Skip to content

‘Routine Acts of Kindness’

Good morning. A few days ago Sammy Welch, a young mum, was entertaining her son Rylan on the five hour train journey from Birmingham to Plymouth.

Not easy with a three year old in a crowded carriage but Sammy’s parenting skills did not go unnoticed.

After a stop in Wiltshire, she found a note left on the table.

‘Have a drink on me,’ it read. ‘You’re a credit to your generation, polite and teaching the little boy good manners’
It was signed from ‘man on the train at table with glasses and hat’. There was a five pound note with it.

Ms Welch was overwhelmed by the stranger’s generosity.

‘There are good people out there,’ she said. ‘I want him to know I’m truly grateful.’

Unexpected generosity like this is often billed as a Random Act of Kindness, traced back to a note left in a San Francisco restaurant 30 years ago, by the writer Anne Herbert.

‘Practice random kindness,’ she wrote, ‘And senseless acts of beauty.’

The idea took off, a cultural meme informing TV shows, websites and films like ‘Evan Almighty’ – in which God tells the hero Evan to change the world with one Act of Random Kindness at a time.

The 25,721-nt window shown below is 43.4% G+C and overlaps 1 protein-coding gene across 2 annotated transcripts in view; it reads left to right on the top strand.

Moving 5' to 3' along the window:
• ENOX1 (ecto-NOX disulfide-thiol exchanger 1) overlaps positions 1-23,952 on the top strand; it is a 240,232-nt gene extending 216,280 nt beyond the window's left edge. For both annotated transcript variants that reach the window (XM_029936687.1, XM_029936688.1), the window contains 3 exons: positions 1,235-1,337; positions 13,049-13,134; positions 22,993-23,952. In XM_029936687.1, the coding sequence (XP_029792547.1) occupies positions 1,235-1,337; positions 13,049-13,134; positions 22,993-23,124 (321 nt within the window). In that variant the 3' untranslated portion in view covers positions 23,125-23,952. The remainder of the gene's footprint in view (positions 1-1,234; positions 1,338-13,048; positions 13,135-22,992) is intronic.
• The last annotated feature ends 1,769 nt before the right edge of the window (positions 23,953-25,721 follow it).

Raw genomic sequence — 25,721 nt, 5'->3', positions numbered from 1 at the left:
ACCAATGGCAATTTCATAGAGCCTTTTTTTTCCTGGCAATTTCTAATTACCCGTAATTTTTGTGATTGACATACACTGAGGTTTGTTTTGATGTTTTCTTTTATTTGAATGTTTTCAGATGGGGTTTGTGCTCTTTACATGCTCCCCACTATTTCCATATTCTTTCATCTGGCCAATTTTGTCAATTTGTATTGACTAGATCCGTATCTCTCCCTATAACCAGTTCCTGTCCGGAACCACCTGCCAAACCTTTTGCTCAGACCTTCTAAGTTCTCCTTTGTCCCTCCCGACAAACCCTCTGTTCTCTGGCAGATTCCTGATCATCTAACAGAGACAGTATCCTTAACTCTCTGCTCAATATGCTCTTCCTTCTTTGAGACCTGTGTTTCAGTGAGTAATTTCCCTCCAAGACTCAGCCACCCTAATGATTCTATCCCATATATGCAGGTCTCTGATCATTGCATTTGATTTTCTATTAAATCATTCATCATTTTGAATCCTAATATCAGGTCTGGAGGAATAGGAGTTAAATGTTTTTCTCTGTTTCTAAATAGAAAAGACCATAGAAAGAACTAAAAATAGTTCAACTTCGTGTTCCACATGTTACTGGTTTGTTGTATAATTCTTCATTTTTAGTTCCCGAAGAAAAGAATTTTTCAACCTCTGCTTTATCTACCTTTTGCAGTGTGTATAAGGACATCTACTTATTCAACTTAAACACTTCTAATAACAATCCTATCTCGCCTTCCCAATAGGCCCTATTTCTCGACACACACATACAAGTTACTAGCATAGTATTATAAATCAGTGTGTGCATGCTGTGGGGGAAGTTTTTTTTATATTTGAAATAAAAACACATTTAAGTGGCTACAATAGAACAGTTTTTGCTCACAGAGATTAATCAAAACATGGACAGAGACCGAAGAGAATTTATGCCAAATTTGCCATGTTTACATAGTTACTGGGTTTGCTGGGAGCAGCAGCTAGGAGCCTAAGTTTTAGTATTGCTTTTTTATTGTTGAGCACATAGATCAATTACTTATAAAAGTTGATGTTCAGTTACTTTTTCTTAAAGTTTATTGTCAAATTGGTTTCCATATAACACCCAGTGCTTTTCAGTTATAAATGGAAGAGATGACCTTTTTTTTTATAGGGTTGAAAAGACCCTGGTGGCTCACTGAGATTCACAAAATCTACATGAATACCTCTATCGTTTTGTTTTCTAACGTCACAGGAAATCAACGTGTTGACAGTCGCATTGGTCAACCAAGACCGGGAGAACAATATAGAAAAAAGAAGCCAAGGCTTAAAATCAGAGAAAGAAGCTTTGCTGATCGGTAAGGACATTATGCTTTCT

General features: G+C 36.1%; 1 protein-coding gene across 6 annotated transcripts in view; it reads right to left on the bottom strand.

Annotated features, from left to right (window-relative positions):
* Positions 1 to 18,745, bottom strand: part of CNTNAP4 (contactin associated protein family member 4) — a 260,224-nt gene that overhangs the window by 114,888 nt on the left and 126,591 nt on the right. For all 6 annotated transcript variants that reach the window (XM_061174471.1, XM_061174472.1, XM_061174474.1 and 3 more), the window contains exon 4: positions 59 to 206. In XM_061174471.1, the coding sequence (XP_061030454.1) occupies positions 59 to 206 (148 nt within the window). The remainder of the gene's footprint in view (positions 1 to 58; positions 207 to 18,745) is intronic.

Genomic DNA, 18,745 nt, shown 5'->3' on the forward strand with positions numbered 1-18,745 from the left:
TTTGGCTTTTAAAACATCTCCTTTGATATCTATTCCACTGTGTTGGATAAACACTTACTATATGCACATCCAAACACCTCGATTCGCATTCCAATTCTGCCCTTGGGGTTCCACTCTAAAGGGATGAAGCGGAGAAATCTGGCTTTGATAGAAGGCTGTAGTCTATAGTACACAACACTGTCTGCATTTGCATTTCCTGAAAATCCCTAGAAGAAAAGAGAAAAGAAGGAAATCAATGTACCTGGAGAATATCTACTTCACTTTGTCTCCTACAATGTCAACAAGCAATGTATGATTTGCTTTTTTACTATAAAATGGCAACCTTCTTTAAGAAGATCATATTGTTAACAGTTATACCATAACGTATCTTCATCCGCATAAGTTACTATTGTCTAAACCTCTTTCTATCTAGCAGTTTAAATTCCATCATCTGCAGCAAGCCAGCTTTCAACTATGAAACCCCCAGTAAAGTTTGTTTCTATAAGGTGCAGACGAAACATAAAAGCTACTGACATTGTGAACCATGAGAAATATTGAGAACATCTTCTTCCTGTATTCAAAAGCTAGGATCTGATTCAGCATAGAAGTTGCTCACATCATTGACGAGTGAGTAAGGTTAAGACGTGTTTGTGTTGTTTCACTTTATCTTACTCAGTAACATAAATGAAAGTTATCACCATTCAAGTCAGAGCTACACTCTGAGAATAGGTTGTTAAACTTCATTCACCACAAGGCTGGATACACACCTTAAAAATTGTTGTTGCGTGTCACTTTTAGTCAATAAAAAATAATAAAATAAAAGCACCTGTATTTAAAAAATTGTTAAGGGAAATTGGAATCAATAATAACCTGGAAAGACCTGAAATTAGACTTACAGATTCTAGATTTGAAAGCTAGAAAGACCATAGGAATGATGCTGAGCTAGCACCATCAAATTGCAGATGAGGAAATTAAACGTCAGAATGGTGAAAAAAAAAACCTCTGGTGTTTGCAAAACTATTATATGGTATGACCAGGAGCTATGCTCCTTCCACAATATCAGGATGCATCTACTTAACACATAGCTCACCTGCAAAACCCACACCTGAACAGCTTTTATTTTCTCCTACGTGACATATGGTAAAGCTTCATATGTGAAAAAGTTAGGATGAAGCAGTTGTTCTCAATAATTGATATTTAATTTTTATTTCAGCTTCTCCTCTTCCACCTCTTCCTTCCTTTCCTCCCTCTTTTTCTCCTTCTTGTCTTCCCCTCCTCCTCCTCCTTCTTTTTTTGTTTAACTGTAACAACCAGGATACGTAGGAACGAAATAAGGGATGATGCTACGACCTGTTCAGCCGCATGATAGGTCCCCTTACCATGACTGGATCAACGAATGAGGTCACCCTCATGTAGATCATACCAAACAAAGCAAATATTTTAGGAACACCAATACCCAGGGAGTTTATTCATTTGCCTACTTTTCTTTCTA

But what if God was wrong ? Or at least this particular Hollywood deity.

Why leave kindness to chance? Why not make it deliberate, planned and organized ?

What family settles for random parenting? Imagine the conversation: ‘I know she’s only three darling but I thought she might like to drive the car.’

Someone turning up to work only randomly wouldn’t last long in their job.

Politicians may sometimes seem to dream up random policy on the hoof but most people would rather serious plans that will slowly and surely improve the lives we share.

The same goes for kindness – random is fine, but routine is divine.

The world, runs a luminous phrase buried in the Book of Psalms, ‘is built of kindness’. When you get dressed, said the early Christian writer Paul, ‘Clothe yourselves with kindness’

This is less about spontaneous acts ignited by feelings of compassion or indignation – and more a decision to follow a way of life signposted by mercy, generosity and justice.

It’s less about a breaking wave of good feelings and more about a steady, reliable tide of good action.

Last month a Preston student called Dominque, who’d lost her bank card, was offered £3 by Robbie, a homeless man.
It was for a late-night taxi to get her safe home.

She didn’t take the money – but nor did she forget his kindness.

Dominique harnessed her feelings to a plan – launching a campaign to find accommodation for Robbie and other rough sleepers. So far they’ve raised £30,000.

Random kindnesses – like an anonymous note to a loving mum on a train can be wonderful – but regular, repeated and routine kindness will transform our lives even more deeply.

Pursue kindness, reads one of the Proverbs, and find life.